The interviewee added, “In dancing chibhasikoro,  eyes fixed on a distant outer future, dancers are communing with their ancestors and God to grant their present requests such as bicycles and food.” Such utterances confirm people’s conferment of meaning to dance, and a general appreciation of its communication and ritual value.

 A male interviewee substantiated my views about the growth and transformation of chibhasikoro by asserting that initially, chibhasikoro was a masculine beer hall dance. Currently, it being gradually accepted socially, with women partaking in it. A female dancer explained the origins and character of chibhasikoro thus: “Expert dancers actually own one or two bicycle wheels; either one rim with, or one rim without spokes and a gear that they use at certain stages of the bicycle dance. The use of the wheel is reminiscent of the use of the small axe, ‘gano’ by traditional dancers. Even for those without the kit, their basic move is the miming of the cyclist.

 Chibhasikoro entered the city with rural to urban migrants, getting renewed a little by adding the dance swings that appear like the dancer is changing the gears of a car, turning and accelerating. This indicates the increasing and shifting needs of the poor.”

 Evidence suggests that chibhasikoro originated in the commercial farmlands of Zimbabwe, but migrated to urban centers together with the drifting dancers, musicians and general workers seeking better fortunes there. The rate of broadcast of chibhasikoro across Zimbabwe increased with the forced migrations following the 2000 onwards land redistributions.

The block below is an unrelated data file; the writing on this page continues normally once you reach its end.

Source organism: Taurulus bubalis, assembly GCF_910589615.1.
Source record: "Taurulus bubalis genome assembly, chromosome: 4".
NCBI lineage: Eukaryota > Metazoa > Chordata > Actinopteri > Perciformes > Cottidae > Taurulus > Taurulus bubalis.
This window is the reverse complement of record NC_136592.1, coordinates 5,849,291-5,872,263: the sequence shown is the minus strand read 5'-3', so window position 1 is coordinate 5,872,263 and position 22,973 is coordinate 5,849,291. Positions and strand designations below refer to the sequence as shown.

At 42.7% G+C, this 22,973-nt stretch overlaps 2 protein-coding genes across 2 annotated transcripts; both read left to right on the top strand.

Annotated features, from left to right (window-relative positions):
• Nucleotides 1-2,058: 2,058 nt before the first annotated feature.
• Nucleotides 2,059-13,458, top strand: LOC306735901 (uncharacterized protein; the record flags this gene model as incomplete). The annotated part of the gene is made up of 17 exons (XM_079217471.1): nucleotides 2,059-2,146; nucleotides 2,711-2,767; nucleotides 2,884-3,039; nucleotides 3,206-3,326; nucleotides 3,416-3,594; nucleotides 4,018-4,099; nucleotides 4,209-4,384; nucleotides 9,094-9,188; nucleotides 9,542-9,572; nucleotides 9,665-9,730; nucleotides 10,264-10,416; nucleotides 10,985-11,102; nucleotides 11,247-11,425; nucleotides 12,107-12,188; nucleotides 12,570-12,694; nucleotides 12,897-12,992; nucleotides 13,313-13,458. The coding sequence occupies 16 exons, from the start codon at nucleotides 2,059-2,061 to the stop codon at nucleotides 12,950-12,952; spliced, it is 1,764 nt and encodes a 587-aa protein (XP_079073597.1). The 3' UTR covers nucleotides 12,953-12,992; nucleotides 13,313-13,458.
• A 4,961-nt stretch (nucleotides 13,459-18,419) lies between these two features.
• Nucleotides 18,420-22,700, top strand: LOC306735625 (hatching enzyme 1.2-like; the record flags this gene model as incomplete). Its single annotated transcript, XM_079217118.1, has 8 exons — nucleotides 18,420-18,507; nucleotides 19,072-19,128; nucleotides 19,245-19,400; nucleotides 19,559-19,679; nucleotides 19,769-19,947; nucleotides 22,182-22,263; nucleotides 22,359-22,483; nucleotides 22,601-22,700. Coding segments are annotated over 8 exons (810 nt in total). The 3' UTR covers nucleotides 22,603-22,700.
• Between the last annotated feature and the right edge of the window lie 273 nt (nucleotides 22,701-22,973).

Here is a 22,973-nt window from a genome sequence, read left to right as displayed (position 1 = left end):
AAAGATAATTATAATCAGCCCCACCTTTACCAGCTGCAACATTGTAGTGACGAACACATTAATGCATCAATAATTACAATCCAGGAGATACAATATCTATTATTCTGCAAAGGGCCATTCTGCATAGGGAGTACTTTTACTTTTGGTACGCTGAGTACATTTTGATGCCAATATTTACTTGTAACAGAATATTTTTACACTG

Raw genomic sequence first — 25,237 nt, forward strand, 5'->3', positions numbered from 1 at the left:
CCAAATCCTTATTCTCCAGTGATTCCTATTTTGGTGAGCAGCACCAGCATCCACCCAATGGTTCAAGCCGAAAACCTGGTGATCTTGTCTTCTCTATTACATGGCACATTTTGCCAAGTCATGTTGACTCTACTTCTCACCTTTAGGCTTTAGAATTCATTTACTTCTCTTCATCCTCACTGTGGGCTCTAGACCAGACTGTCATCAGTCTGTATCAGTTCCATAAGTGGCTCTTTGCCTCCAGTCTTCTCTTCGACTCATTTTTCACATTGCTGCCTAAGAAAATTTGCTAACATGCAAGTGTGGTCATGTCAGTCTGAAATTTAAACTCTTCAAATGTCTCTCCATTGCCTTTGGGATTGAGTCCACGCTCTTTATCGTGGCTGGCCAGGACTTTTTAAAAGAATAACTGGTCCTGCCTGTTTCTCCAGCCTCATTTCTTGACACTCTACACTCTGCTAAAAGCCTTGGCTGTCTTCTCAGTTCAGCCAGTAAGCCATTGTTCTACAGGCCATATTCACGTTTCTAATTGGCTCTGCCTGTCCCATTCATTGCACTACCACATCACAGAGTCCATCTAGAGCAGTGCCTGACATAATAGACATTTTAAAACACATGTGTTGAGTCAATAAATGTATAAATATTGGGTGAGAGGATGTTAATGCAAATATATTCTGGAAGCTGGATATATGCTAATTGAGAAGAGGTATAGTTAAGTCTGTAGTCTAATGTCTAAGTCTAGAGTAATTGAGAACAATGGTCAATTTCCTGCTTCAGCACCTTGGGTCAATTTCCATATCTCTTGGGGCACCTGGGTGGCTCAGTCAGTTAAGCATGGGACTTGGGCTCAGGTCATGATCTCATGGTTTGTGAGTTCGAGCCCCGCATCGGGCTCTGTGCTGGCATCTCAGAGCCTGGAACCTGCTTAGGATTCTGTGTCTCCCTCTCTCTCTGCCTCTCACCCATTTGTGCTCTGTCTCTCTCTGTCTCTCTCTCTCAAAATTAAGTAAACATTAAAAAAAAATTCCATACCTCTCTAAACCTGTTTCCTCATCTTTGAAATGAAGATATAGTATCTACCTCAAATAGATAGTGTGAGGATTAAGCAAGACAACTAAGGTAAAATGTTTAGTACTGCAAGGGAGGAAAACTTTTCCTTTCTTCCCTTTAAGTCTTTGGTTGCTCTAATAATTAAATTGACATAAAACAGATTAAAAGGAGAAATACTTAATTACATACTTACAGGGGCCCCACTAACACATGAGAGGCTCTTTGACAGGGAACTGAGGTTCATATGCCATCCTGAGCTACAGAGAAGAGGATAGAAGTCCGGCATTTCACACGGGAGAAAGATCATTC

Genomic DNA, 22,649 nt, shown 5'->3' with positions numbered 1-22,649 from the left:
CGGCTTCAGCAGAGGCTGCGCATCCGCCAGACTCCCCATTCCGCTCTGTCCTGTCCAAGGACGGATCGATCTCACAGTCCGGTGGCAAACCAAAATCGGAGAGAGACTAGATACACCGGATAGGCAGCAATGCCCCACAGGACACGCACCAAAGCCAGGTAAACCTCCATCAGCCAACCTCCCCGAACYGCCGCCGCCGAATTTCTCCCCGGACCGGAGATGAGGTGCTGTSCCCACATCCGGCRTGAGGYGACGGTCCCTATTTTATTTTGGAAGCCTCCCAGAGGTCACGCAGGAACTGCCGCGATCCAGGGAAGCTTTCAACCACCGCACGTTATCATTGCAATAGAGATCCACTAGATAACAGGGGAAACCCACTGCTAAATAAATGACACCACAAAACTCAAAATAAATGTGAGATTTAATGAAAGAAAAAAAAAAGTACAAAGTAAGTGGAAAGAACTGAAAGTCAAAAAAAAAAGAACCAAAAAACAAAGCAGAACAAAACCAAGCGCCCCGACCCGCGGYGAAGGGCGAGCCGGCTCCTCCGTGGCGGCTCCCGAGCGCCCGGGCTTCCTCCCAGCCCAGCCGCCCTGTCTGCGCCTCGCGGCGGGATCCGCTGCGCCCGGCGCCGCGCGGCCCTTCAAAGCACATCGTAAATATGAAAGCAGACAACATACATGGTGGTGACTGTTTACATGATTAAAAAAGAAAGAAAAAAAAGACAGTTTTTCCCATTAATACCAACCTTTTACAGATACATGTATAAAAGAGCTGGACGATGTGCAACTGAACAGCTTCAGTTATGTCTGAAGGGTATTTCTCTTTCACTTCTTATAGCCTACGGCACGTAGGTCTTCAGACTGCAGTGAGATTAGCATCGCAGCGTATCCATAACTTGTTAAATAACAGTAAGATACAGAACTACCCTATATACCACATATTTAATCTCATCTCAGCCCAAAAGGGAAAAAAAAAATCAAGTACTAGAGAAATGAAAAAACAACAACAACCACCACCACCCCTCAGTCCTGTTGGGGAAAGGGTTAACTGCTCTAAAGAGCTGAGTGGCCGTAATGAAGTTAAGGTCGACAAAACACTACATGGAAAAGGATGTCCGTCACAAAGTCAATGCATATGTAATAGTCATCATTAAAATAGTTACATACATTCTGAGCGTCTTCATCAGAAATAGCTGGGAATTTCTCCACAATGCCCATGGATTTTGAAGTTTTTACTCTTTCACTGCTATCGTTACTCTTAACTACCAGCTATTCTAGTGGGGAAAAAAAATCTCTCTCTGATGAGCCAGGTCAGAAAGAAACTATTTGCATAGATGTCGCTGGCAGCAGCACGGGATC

Borrowdale dance:
The dancer’s basic moves depend more on nimbleness of  legs than the pelvis. His moves consist of galloping steps, unlike the shuffling pedals of chibhasikoro. (Imagine a horse galloping at one place!) In vertical posture, the dancer’s body is supported on a leg at a given time. The other leg is bent at knee- level and only beginning to touch the ground. From the waist upwards, his torsos is slightly tipped forward. The dancer hangs his arms in space, bent at the elbows at 130 degrees or so. Both hands are bent at right angles, at which they swam back and forth to symbolize the thrust of the horse’s gallop and the reins of the jockey.

The dance reaches a full gallop as the dancer pull out to the front and draw his second and last fingers out like ears of race horses, while the imaginary competitors chase on. The rider moves on coordinated feet, a hand intermittently urging the ‘horse’ on, facial gestures and head movements corroborating the energy sapping nature of the dance.

 Unbundling Borrowdale:
A noticeable trend after independence in 1980 was that some affluent blacks and African political heavyweights migrated to respectable and exclusive suburbs such as Borrowdale. The Borrowdale racecourse of Harare is the home of the best bet. But the majority of blacks remained in the ghettoes and could only dream of owning a house of their own.

With its origins in capitalist commerce, borrowdale dance was essentially performed to entertain the betting spectators at the racecourse. Yet, we see the poor urbanites harness the dance to communicate their pent up social grievances and wants, disguised in the wish to win the anual OK Grand Challenge prize.

A male dancer observed that, “Borrowdale is a poor ghetto man’s dance with a rich man’s name. It’s not by coincidence that dancers imitate horses competing at Borrowdale Racecourse. They also dream of one day owning a house in Borrowdale. It shows how people cling on to false hope in order to cope with poverty and want.”